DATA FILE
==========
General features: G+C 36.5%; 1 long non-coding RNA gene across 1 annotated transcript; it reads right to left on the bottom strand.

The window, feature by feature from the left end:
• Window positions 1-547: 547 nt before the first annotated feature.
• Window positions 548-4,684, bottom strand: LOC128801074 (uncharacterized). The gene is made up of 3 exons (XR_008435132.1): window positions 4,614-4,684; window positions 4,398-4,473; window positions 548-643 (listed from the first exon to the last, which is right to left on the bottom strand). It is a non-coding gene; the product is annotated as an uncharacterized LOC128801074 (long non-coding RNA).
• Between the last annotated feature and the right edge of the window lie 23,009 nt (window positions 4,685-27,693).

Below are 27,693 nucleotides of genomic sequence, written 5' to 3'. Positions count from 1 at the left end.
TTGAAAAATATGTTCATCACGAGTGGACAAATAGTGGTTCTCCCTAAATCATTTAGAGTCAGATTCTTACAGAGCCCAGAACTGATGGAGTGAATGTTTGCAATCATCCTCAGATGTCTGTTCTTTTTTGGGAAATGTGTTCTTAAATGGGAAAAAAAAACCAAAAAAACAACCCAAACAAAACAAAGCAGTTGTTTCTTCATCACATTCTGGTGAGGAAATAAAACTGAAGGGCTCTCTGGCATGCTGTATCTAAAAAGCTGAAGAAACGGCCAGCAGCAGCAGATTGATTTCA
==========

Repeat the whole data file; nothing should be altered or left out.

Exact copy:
General features: G+C 36.5%; 1 long non-coding RNA gene across 1 annotated transcript; it reads right to left on the bottom strand.

The window, feature by feature from the left end:
• Window positions 1-547: 547 nt before the first annotated feature.
• Window positions 548-4,684, bottom strand: LOC128801074 (uncharacterized). The gene is made up of 3 exons (XR_008435132.1): window positions 4,614-4,684; window positions 4,398-4,473; window positions 548-643 (listed from the first exon to the last, which is right to left on the bottom strand). It is a non-coding gene; the product is annotated as an uncharacterized LOC128801074 (long non-coding RNA).
• Between the last annotated feature and the right edge of the window lie 23,009 nt (window positions 4,685-27,693).

Below are 27,693 nucleotides of genomic sequence, written 5' to 3'. Positions count from 1 at the left end.
TTGAAAAATATGTTCATCACGAGTGGACAAATAGTGGTTCTCCCTAAATCATTTAGAGTCAGATTCTTACAGAGCCCAGAACTGATGGAGTGAATGTTTGCAATCATCCTCAGATGTCTGTTCTTTTTTGGGAAATGTGTTCTTAAATGGGAAAAAAAAACCAAAAAAACAACCCAAACAAAACAAAGCAGTTGTTTCTTCATCACATTCTGGTGAGGAAATAAAACTGAAGGGCTCTCTGGCATGCTGTATCTAAAAAGCTGAAGAAACGGCCAGCAGCAGCAGATTGATTTCA